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When times are tough, as they are now in the United States, television is supposed to supply the escapism that every citizen needs. Laughter is the best medicine. This has always been the pattern before -- in the late 1960s, as America shuddered and was shaken by the war in Vietnam, assassinations and race riots, tens of millions of Americans watched The Beverly Hillbillies, Petticoat Junction and The Dick Van Dyke Show. It was the situation comedy, that most American of genres, which offered the mindless release from everyday worries and general dismay.

Today, any American expecting to find a quick fix of escapist frivolity on TV is probably going to be disappointed -- the sitcom is almost dead. A whole genre of American TV is missing when it is needed for action.

Sure, there are still sitcoms on every network's schedule and some new half-hour comedies are being unveiled for this TV season, but there are fewer laughs, and the new shows only bear a superficial resemblance to what Americans watched from the 1950s to the 1990s. Even worse for the American psyche and the future of the American sitcom, almost every show that's considered a true stinker in the dozens of new shows being unleashed is a sitcom.

Once, sitcoms were almost all the same in format and style. Set in the home or the workplace, they all had three types of characters -- main, supporting and transient. Every show had easy answers to life's questions and always had a pat ending. The kitchen was always on the left and everybody's front door was unlocked. Canned laughter exploded every few seconds. Now there are sitcoms without laugh tracks. Now there are shows that aren't even taped on a soundstage in Los Angeles with an audience. Now there are shows classified as sitcoms that are so sensitive they'd make you cry. Right now, some sitcoms are dangerously close to being realistic, offering no escapism at all.

Undeclared, a new show on Fox (Tuesdays, 8:30 p.m.) is 30 minutes long and airs right in the middle of the sitcom-friendly hours on prime time. But there's no canned laughter and, while it's often searingly funny, it's also terribly sweet and sensitive. It's set at a college and the characters (the main character is played by the delicate-looking Canadian Jay Baruchel) are young, goofy, naive and nice. The humour is wry, oddly remote from television's predictable rhythm and closer to J. D. Salinger than Jerry Seinfeld. Talking to TV critics in July, creator Judd Apatow (who was executive producer of the similarly bittersweet Freaks and Geeks), said, "College is an experiment. You learn lessons and make decisions about whether or not you want to be the guy who is stoned 24 hours a day." Clearly he didn't have Happy Days as a model.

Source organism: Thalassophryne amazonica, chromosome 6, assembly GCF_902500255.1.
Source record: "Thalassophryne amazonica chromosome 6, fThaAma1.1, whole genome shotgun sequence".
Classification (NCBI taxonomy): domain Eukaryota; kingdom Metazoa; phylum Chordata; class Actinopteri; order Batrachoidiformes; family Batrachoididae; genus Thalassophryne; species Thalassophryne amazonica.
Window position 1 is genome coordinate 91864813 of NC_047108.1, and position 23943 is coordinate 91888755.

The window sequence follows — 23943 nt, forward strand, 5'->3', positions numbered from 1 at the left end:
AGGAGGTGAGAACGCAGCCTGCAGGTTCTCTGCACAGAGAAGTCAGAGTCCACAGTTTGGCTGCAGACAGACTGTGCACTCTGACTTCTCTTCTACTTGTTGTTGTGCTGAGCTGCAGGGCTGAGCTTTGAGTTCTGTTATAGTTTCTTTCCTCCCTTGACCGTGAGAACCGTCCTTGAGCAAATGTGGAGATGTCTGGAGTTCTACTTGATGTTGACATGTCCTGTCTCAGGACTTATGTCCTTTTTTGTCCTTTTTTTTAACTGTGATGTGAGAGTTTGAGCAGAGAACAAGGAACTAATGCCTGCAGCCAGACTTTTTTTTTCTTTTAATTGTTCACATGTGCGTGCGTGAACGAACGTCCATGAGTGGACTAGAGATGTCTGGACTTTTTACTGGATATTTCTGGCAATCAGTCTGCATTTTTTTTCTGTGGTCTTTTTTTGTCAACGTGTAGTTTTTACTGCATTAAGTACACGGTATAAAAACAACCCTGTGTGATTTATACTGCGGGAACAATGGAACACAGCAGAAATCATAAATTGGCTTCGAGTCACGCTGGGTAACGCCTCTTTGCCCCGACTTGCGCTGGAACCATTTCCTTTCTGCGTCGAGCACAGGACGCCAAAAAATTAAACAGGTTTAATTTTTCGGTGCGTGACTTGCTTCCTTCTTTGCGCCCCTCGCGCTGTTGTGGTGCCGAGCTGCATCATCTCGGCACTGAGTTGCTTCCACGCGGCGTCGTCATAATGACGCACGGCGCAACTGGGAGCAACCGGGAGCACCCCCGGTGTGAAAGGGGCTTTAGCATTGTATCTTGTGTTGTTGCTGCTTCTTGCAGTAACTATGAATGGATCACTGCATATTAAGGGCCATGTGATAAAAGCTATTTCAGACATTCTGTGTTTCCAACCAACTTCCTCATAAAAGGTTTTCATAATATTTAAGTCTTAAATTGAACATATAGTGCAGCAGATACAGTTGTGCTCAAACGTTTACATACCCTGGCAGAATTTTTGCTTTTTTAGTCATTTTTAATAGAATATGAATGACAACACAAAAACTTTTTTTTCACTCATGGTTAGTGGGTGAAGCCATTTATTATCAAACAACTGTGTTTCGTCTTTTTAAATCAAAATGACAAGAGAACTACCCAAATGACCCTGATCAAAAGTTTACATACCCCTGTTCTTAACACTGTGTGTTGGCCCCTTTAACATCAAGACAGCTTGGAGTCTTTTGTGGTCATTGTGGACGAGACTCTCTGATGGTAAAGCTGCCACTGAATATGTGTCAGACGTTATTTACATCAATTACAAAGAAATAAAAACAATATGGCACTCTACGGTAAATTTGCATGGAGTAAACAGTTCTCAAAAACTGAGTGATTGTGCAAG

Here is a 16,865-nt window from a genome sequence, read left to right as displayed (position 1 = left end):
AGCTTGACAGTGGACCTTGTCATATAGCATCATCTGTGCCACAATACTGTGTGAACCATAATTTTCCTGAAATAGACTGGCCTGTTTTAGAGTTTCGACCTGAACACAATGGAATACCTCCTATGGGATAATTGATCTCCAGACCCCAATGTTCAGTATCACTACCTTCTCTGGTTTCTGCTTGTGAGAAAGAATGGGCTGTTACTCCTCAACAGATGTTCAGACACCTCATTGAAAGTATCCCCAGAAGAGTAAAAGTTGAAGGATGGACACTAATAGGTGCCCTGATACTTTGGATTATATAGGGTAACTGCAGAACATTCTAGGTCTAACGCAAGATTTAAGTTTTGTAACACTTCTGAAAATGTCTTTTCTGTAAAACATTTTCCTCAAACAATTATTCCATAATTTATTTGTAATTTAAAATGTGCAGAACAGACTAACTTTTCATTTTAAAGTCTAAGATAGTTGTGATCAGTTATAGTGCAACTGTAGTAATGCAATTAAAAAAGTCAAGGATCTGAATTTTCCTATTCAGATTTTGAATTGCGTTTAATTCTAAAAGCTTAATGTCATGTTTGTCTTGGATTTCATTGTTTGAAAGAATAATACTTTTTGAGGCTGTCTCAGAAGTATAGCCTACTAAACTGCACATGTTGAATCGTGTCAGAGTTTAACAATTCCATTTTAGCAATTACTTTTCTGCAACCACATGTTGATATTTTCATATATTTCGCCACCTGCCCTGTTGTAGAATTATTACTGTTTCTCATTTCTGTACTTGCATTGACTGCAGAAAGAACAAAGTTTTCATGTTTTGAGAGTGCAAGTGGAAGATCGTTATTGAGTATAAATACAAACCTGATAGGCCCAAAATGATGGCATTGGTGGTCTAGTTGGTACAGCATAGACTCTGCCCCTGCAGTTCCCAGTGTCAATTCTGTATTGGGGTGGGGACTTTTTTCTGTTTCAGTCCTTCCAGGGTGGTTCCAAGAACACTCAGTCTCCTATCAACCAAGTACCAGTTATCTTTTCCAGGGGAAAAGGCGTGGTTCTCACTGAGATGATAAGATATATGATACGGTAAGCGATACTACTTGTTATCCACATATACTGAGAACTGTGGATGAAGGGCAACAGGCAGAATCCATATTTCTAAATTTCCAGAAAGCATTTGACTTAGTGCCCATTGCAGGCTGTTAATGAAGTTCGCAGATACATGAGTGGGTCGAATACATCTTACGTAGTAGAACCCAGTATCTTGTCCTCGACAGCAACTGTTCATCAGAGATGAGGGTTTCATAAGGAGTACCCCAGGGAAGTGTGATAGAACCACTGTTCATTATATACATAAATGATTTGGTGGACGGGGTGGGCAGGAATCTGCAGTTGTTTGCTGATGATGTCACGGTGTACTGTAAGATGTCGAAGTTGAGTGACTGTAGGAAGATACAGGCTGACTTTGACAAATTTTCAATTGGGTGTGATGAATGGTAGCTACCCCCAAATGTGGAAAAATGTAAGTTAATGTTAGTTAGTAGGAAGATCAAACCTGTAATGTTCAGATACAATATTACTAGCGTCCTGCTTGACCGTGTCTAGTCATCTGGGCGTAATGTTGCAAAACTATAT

The same reluctance to rely on laughter can be found on Scrubs, an NBC sitcom (Tuesdays, 9:30 p.m.) set in a hospital and featuring young doctors. There are moments of great slapstick, clever wisecracks and a couple of finely developed comic characters. But there's no laugh track. And, near the end of the first episode, there's a scene of stunning bitterness -- a young female doctor (Sarah Chalke), makes a pointed joke to a nurse about the nurse's sexy underwear. The nurse turns on her and explains, passionately, that sometimes she needs to feel good about her body in order to feel something good about her life in this miserable world.

The three new sitcoms that strive for old-fashioned laughs and predictable characters and situations are glaringly awful in their tiredness. Bob Patterson (Tuesdays, 9 p.m.), an ABC sitcom featuring Jason Alexander ( Seinfeld's George Costanza) as a motivational speaker, is an uneasy blend of the workplace sitcom and the family sitcom. Bob is a great motivational speaker who can't control his staff and can't keep his girlfriend from straying. The show has peculiar elements that seem designed to be politically incorrect and therefore appealing to a smart, irony-savvy audience, but these elements are cringe-inducing. At the office, Bob has a personal assistant who is black, a woman and in a wheelchair. She screws up his life constantly but, of course, he can't fire her. Every time she panics and does something inept, the laugh track erupts, but the comedy gambit seems stupid, not smart at all.

Emeril, an NBC sitcom (Tuesdays, 8 p.m.) featuring TV chef Emeril Lagasse, is unspeakable. Although the pilot episode that horrified critics this summer has been retooled, it's still hokey and Lagasse's acting is horrible. The shows aims to be sunny and bright, never demanding. That's what the traditional sitcom is supposed to be, but Emeril -- like ABC's According to Jim and CBS's Danny -- seems glaringly out of place. All of these shows try to be cute fluff. The emphasis is on domestic minutiae about dads, kids, pets and saintly but sexy Moms having to put up with it all. Even before these tough times became obvious in the United States, hardly anybody was buying into these shows as a new wave of sweet and sugary escapism.